Children's Hospital Colorado

About Pediatric Uveitis Surgery

At Children’s Hospital Colorado, we treat the big things, the small things and everything in between.

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Pediatric uveitis surgery relieves symptoms and lessens complications from uveitis, a chronic eye condition which can decrease vision. Uveitis is caused by inflammation in the middle layer of the eye (the uvea), which can cause cataracts, glaucoma and retinal damage. The condition can lead to permanent eye changes, including vision loss and sometimes blindness.

Uveitis can be linked to an underlying autoimmune disease, such as juvenile idiopathic arthritis. Even when there is no underlying cause, uveitis is often treated with medications that suppress the abnormal response of the immune system. Therefore, diagnosis and treatment often require evaluation by an ophthalmologist (eye specialist) and a rheumatologist (inflammation and immunosuppressive medication specialist). In some cases, surgery is needed to deal with the consequences of inflammation in the eye.

How can surgery for uveitis help my child?

Your child’s ophthalmologist will recommend the pediatric uveitis treatment based on their unique condition and symptoms. For mild cases, your child’s doctor may recommend eye drops that lessen inflammation and help control pain. Children with more severe uveitis may need oral medications, injections or infusions to reduce inflammation.

Chronic inflammation inside the eye can cause cataracts, glaucoma and damage to the retina. At Children’s Hospital Colorado, we have a multidisciplinary team of pediatric eye surgeons, including pediatric glaucoma and pediatric retina surgeons, who can perform these procedures for children with severe uveitis. To improve your child’s vision and/or address complications caused by uveitis, your child’s ophthalmologist may recommend personalized surgery that may include:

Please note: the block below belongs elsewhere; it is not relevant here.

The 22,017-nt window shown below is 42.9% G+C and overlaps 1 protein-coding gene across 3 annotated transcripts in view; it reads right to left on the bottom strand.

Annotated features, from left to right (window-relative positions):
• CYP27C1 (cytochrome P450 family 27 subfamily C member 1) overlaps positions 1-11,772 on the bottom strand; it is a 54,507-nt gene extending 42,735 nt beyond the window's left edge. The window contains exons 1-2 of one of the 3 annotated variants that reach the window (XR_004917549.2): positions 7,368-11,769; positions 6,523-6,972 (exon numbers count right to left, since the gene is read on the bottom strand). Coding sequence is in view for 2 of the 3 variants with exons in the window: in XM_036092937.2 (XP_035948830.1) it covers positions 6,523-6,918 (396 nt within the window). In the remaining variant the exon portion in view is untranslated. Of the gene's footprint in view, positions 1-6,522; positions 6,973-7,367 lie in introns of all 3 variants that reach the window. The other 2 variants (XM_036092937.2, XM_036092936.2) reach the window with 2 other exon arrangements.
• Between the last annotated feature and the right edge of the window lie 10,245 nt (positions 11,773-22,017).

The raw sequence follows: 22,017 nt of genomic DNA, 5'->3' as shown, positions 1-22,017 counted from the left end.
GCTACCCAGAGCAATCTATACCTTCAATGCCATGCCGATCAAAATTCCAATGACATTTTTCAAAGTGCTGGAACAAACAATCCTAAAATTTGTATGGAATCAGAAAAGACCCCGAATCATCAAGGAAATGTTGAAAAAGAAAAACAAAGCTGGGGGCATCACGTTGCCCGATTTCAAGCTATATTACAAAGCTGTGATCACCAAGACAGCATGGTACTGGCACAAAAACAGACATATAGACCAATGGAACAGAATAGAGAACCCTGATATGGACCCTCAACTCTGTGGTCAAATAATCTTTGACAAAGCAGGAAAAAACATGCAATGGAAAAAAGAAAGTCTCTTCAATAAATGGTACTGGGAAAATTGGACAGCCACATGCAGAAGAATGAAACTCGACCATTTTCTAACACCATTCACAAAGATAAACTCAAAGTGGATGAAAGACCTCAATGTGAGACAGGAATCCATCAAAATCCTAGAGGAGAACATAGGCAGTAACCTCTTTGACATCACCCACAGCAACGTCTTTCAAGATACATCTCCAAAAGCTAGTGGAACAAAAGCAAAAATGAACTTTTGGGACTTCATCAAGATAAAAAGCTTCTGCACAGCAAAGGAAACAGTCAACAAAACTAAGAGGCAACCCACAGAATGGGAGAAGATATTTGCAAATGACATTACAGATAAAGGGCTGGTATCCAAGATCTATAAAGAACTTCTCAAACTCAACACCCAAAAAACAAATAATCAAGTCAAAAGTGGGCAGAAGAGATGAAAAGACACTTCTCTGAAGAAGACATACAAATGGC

• Cataract surgery: to remove a cloudy lens, with or without placement of an artificial lens
  • Glaucoma surgery: to better control a high eye pressure and reduce damage to the optic nerve
  • Implantation of a long-lasting medication to help control inflammation (i.e. steroid implants such as Yutiq)
  • Cryotherapy: to freeze inflamed areas of retina and prevent them from causing additional problems
  • Retinal surgery: such as a vitrectomy, in which the doctor removes the vitreous, a gel-like substance that fills the eyeball

Does my child need uveitis cataract surgery?

Some children with uveitis may also develop cataracts but not all children with cataracts need surgery immediately. Timing of surgery depends on their vision, associated eye complications and the age of the patient. Cataract surgery in patients with uveitis removes the cloudy lens in the eye and when the natural lens is removed, the eye can no longer focus on light to create clear images. Your ophthalmologist will recommend one or more of the following to replace the natural lens:

  • Intraocular lens implant (an implant of an artificial lens)